Saturday, November 19, 2005

A Farewell Tea

Recently a very dear and beautiful woman named Bonnie removed her blog, Belle On Her Toes, from the web. Although I understand the need for a break from it all, I will still miss her lovely posts very much.

We both shared a love for tea and this is for her.

Childe Hassam (1859-1935)
French Tea Garden (also known as The Terrcuite Tea Set)

"The muses friend, Tea, doth our fancy aid,
Repress those vapours which our head invade
And keep that place of the soul serene."

Edmund Waller

Lover's Tea (Victoria Magazine)
16 servings

1 c loose Jasmine tea
1 t dried marjoram
1 T dried lavender flowers
1/4 c dried rose petals OR
2 fresh rose petals, pesticide-free, for each cup of tea

To make dried tea mixture:
In a bowl, combine tea, lavender flowers, marjoram, and dried rose
Pour into a container with tight-fitting lid. Store in a cool, dark

To serve tea:
Use 1 T of tea mixture for each cup of tea. Rinse the teapot with hot
water. Add the tea and 6 oz boiling water* for each cup of tea.
Cover and let steep for 5 minutes. Strain into cup to serve.
To use fresh rose petals, remove the bitter white heel from each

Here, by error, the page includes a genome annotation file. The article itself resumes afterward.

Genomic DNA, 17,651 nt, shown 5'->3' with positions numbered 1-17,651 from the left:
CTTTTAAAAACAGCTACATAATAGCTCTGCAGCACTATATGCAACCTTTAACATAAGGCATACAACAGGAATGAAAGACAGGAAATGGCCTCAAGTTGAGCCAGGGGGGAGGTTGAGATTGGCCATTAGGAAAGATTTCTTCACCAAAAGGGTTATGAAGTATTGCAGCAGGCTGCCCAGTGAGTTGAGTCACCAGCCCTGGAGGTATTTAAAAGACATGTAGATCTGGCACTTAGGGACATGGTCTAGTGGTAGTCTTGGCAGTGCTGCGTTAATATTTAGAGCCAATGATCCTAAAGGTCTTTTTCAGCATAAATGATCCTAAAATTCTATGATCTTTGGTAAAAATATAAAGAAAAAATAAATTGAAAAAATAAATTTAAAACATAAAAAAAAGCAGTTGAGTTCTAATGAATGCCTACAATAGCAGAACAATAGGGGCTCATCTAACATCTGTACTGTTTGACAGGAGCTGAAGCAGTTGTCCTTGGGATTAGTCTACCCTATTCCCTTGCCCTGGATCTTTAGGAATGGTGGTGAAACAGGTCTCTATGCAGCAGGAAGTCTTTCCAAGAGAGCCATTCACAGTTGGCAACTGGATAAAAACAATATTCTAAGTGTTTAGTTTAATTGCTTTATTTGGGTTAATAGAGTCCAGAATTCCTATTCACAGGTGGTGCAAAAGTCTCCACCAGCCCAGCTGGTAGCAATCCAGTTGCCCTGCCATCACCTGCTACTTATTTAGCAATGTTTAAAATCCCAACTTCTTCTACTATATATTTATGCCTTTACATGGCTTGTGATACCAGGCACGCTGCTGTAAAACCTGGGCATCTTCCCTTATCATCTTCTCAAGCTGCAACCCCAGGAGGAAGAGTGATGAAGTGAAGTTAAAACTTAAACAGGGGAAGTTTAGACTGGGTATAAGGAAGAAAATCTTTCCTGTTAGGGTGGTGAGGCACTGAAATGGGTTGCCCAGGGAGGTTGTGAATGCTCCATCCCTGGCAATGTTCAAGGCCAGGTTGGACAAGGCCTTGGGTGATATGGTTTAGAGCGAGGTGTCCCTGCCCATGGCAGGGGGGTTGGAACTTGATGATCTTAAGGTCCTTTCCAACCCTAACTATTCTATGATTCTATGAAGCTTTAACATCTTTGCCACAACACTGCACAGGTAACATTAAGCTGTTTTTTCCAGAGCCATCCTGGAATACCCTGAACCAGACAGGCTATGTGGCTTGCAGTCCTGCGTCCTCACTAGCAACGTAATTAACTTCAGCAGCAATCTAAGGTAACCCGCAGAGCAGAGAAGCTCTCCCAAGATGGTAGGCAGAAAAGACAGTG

petal. Crush the petals slightly to release the flavor, then float on top
of each cup of tea.

*"A friend of mine who grew up alongside a samovar has only one way to describe proper water for tea: A mad boil." In the same forceful way she never says rolls or toast must be hot, or very hot. They must be "hot-hot-hot!" This is pronounced as much as possible like a one-syllable sound of intense excitement, about no matter how dull a bun.
...The quaint old fiction of the kettle simmering all day on the hearth, waiting to be turned into a delicious cup of tea, is actively disturbing to anyone who cares very much whether his tea will be made from lively water instead of a liquid which is flat, exhausted, tasteless-in other words, with the hell cooked out of it....
It is safe to say that when the water boils, as it surely will, given enough heat under it, it is ready. Then, at that moment and no other, pour it into the teapot...If it cannot be used then, turn off the heat and start over again when you yourself are ready; it will harm you less to wait that it will the water to boil too long."

MFK Fisher The Art of Eating

Cucumber Sandwiches with Mint Butter
Yields: 8 sandwiches

1/2 stick butter
2 tablespoons fresh mint leaves
8 thin slices of white bread, crusts removed
2 small cucumbers, peeled and thinly sliced
In a small bowl combine the butter and mint. Mix well.

Spread the mint butter on the bread slices. Lay the cucumber on 4 of the slices and top with the remaining bread to make
4 sandwiches. Slice them in half diagonally.

Spinach Cheese Tartlets

Yields: 30-32 tartlets

1/2 c cold butter-cut into pieces
6 T lard
2 1/2 c all-purpose flour